The GNU General Public License (GNU GPL or simply GPL) is the most widely used free software license, originally written by Richard Stallman for the GNU project. The GPL is the first copyleft license for general use, which means that derived works can only be distributed under the same license terms. Under this philosophy, the GPL grants the recipients of a computer program the rights of the free software definition and uses copyleft to ensure the freedoms are preserved, even when the work is changed or added to. This is in distinction to permissive free software licenses, of which the BSD licenses are the standard examples. The text of the GPL is not itself under the GPL.
The license's copyright disallows modification of the license. Copying and distributing the license is allowed since the GPL requires recipients get "a copy of this License along with the Program". According to the GPL FAQ, anyone can make a new license using a modified version of the GPL as long as he or she uses a different name for the license, doesn't mention "GNU", and removes the preamble, though the preamble can be used in a modified license if permission to use it is obtained from the Free Software Foundation (FSF).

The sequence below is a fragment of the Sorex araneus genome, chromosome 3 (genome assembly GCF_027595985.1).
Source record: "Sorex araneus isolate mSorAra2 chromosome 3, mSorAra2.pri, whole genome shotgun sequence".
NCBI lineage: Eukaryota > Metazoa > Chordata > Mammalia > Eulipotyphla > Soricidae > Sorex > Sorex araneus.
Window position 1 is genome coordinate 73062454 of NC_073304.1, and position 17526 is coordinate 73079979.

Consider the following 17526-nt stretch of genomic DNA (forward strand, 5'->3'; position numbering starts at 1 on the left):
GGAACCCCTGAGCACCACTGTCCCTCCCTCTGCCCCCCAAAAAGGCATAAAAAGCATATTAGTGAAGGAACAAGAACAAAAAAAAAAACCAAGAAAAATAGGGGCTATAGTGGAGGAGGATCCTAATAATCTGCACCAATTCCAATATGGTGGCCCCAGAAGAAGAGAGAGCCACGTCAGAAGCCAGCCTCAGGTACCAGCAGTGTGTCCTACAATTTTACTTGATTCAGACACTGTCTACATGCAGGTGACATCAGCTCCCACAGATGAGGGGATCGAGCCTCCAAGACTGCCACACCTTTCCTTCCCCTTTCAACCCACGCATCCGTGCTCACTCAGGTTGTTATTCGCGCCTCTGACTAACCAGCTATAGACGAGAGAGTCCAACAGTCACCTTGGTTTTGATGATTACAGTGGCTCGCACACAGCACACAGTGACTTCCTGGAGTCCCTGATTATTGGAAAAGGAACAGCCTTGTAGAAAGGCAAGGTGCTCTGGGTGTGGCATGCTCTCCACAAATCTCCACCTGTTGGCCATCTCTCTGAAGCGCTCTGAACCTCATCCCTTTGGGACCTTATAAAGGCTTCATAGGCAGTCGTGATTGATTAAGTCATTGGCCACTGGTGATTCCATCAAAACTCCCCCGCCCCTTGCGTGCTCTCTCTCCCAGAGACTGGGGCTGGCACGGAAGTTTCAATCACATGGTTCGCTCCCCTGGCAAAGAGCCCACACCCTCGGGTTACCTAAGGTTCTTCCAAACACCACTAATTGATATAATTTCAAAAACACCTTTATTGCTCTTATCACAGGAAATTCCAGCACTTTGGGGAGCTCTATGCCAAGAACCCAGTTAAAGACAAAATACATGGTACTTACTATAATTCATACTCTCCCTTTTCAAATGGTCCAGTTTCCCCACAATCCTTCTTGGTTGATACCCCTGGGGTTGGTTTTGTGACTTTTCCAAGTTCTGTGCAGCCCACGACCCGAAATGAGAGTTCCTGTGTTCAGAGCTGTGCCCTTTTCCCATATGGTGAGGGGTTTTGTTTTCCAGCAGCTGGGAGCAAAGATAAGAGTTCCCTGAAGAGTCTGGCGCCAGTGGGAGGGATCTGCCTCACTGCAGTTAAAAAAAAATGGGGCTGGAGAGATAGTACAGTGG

Developers that use the GNU GPL protect your rights with two steps:
- assert copyright on the software, and
- offer you this License giving you legal permission to copy, distribute and/or modify it. For the developers' and authors' protection, the GPL clearly explains that there is no warranty for this free software. For both users' and authors' sake, the GPL requires that modified versions be marked as changed, so that their problems will not be attributed erroneously to authors of previous versions.